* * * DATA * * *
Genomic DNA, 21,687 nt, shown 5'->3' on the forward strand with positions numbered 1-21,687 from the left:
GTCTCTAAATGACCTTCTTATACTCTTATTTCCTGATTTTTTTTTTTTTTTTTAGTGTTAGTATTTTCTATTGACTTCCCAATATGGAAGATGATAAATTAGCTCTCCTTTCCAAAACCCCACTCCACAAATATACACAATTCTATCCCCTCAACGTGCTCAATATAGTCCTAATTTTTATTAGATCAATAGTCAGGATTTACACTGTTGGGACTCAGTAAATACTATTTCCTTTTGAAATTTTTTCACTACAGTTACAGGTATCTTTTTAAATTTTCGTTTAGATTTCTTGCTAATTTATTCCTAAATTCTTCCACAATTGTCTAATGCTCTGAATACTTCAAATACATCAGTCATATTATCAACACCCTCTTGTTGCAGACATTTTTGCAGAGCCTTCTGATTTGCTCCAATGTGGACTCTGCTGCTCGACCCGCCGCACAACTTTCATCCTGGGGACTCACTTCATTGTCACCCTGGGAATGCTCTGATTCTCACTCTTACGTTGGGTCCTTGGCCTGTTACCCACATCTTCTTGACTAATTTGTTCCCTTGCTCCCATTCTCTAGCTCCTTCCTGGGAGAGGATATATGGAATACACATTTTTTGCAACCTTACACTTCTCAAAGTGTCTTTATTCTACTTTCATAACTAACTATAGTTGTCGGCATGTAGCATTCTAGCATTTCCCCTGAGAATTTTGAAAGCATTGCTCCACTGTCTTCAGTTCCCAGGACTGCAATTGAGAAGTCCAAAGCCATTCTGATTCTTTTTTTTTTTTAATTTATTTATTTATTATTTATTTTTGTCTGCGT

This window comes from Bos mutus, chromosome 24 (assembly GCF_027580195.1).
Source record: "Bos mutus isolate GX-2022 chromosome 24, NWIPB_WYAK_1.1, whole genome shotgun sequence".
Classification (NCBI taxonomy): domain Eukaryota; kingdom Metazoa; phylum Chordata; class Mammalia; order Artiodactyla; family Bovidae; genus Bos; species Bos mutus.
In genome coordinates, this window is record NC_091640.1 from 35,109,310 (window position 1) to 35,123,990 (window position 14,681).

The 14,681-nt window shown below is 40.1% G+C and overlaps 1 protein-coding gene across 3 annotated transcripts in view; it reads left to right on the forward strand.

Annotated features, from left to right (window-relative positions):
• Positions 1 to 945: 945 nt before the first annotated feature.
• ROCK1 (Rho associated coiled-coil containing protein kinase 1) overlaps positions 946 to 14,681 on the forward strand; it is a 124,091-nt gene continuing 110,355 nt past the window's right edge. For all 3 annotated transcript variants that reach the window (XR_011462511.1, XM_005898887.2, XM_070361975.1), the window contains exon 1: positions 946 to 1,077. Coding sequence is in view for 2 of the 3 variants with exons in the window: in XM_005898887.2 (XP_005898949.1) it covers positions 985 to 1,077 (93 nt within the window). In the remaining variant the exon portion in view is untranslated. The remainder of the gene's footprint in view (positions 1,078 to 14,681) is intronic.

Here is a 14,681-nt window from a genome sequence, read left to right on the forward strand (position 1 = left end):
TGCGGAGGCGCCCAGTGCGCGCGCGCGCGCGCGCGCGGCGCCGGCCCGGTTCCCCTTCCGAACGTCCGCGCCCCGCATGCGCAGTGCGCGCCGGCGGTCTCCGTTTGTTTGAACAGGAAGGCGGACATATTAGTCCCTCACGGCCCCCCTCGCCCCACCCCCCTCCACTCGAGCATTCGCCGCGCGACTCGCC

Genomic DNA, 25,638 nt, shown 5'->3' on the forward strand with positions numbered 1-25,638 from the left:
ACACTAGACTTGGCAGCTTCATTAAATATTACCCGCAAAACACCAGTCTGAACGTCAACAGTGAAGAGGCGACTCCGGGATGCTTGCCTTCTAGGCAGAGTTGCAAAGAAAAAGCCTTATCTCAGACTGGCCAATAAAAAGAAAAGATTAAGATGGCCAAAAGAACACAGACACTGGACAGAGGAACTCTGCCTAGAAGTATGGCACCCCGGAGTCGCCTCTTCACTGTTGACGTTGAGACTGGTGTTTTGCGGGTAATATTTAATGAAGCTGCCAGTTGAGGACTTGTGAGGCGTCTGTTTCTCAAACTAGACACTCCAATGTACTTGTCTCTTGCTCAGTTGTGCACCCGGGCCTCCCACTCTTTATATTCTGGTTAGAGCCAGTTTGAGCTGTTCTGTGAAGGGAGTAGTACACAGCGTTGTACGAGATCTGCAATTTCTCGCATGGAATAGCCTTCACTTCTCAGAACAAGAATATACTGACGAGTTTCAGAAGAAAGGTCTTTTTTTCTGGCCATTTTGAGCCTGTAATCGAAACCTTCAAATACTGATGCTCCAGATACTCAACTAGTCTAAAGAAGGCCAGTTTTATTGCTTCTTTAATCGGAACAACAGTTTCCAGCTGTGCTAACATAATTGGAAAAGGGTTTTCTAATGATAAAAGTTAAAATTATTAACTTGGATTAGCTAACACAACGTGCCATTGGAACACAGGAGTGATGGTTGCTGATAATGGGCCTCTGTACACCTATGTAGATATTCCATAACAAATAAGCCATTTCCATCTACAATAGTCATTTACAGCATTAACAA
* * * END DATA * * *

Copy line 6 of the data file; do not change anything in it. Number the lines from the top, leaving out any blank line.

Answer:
In genome coordinates, this window is record NC_091640.1 from 35,109,310 (window position 1) to 35,123,990 (window position 14,681).